A Capehart Scatchard Blog

John H. Geaney

John H. Geaney, a shareholder and co-chair of Capehart Scatchard's Workers' Compensation department, began an email newsletter entitled Currents in Workers’ Compensation, ADA and FMLA in 2001 in order to keep clients and readers informed on leading developments in these three areas of law. Since that time he has written over 500 newsletter updates.

Mr. Geaney is the author of Geaney’s New Jersey Workers’ Compensation Manual for Practitioners, Adjusters & Employers. The manual is distributed by the New Jersey Institute for Continuing Legal Education (NJICLE). He also authored an ADA and FMLA manual as distributed by NJICLE. If you are interested in purchasing the manual, please contact NJICLE at 732-214-8500 or visit their website at www.njicle.com.

Mr. Geaney represents employers in the defense of workers’ compensation, ADA and FMLA matters. He is a Fellow of the College of Workers’ Compensation Lawyers of the American Bar Association and is certified by the Supreme Court of New Jersey as a workers’ compensation law attorney. He is one of two firm representatives to the National Workers’ Compensation Defense Network. He has served on the Executive Committee of Capehart Scatchard for over ten (10) years.

A graduate of Holy Cross College summa cum laude, Mr. Geaney obtained his law degree from Boston College Law School. He has been named a “Super Lawyer” by his peers and Law and Politics. He serves as Vice President of the Friends of MEND, the fundraising arm of a local charitable organization devoted to promoting affordable housing.

Capehart Scatchard is a full service law firm with offices in Mt. Laurel and Trenton, New Jersey. The firm represents employers and businesses in a wide variety of areas, including workers’ compensation, civil litigation, labor, environmental, business, estates and governmental affairs.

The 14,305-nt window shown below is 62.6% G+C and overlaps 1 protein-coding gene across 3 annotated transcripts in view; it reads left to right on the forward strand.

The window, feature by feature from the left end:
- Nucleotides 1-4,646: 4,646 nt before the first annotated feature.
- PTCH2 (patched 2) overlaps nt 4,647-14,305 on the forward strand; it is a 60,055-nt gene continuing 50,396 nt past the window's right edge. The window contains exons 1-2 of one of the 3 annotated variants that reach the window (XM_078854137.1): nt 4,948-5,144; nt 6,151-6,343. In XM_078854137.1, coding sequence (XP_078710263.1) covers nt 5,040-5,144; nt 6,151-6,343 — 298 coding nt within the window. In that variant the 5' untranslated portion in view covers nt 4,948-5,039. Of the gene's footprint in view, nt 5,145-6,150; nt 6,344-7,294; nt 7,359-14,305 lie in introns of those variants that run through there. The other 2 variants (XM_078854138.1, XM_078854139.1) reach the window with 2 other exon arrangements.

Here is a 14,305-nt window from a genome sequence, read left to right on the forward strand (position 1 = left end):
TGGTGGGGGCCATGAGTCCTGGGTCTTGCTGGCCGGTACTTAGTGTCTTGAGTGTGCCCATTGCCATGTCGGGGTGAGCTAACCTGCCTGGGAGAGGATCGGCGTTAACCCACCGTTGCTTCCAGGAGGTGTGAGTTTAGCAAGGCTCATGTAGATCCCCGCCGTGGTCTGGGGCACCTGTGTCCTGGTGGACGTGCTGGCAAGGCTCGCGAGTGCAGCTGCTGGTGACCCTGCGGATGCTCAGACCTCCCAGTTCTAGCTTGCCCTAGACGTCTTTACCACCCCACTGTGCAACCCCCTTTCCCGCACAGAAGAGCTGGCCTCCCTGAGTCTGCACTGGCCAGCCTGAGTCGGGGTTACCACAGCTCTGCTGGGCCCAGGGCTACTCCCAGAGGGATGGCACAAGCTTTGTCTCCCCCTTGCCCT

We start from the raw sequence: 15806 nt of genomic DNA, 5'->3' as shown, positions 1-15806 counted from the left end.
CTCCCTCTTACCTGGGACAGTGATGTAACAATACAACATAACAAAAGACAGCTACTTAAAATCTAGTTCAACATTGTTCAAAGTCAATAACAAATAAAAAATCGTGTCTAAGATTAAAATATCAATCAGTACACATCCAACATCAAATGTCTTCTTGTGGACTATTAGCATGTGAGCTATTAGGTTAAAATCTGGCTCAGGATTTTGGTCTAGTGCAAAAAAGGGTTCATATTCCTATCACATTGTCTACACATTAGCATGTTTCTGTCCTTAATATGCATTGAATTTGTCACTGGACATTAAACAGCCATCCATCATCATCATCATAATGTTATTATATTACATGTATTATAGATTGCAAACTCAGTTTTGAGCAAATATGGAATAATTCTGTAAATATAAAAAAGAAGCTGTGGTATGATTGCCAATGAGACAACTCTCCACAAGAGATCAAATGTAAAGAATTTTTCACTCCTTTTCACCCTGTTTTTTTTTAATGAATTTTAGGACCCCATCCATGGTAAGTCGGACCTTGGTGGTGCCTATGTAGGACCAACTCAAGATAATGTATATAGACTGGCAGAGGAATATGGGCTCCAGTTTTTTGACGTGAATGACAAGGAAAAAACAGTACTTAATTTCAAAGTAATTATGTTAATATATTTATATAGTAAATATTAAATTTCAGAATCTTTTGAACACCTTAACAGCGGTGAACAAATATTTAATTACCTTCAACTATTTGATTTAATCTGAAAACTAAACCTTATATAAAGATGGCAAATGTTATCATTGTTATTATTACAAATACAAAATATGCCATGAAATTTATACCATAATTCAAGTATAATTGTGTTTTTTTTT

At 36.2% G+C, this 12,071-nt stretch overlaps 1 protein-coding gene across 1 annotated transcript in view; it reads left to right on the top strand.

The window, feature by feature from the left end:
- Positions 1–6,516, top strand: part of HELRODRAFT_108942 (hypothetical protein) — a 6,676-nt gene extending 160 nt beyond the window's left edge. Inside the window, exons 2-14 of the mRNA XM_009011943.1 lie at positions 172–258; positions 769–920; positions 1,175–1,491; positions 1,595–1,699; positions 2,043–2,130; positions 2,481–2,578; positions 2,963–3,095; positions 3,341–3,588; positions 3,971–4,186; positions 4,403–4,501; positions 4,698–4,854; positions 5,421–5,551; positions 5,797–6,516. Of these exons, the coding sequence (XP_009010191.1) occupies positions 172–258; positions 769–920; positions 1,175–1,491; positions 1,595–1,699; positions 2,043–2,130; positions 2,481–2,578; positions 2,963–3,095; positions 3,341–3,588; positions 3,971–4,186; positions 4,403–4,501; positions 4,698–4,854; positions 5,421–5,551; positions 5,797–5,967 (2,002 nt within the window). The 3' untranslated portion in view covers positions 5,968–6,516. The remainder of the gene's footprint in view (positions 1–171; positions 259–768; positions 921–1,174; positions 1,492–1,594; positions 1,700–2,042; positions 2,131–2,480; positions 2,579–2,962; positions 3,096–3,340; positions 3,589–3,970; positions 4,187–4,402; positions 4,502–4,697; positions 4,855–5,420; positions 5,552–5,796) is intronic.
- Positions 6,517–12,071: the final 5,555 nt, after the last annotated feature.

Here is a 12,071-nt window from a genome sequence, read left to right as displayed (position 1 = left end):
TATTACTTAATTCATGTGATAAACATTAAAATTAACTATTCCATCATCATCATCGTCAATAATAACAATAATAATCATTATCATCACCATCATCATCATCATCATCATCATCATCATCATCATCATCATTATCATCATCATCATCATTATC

Carrier that Mistakenly Represented Employer Cannot Use Comp Court to Obtain Reimbursement

By on July 10, 2014 in Uncategorized with 0 Comments
Carrier that Mistakenly Represented Employer Cannot Use Comp Court to Obtain Reimbursement

Shaun Cronrath, a Burlington County College employee, was injured at work when he was attacked by a fan while coaching a basketball game.  He filed a claim petition, and Travelers Casualty Insurance Company of America (hereinafter “Travelers”) filed an answer on behalf of the College.  Travelers negotiated a settlement of $35,000 on behalf of the […]

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Senate Passes Bill to Eliminate Voluntary Offer Credits Due Employers in New Jersey

By on July 2, 2014 in Uncategorized with 1 Comment

The New Jersey Senate passed S374 by a vote of 23-12 on Monday, June 30, 2014.  The bill effectively ends the benefit that employers obtain from making voluntary offers of permanency under N.J.S.A. 34:15-64. New Jersey has an unusual practice of requiring employers to pay 60% of the attorney’s fee of the claimant in an […]

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Court Rules that Telecommuting Could Be Reasonable Accommodation under the ADA

By on June 30, 2014 in ADA with 1 Comment
Court Rules that Telecommuting Could Be Reasonable Accommodation under the ADA

Telecommuting is a trend that is rapidly growing in the United States, and telecommuting requests are also on the rise as a potential reasonable accommodation under the ADA.  A recent Sixth Circuit Court of Appeals case, EEOC v. Ford Motor Company, 2014 U.S. App. LEXIS 7502 (6th Cir. 2014) illustrates how difficult it can be […]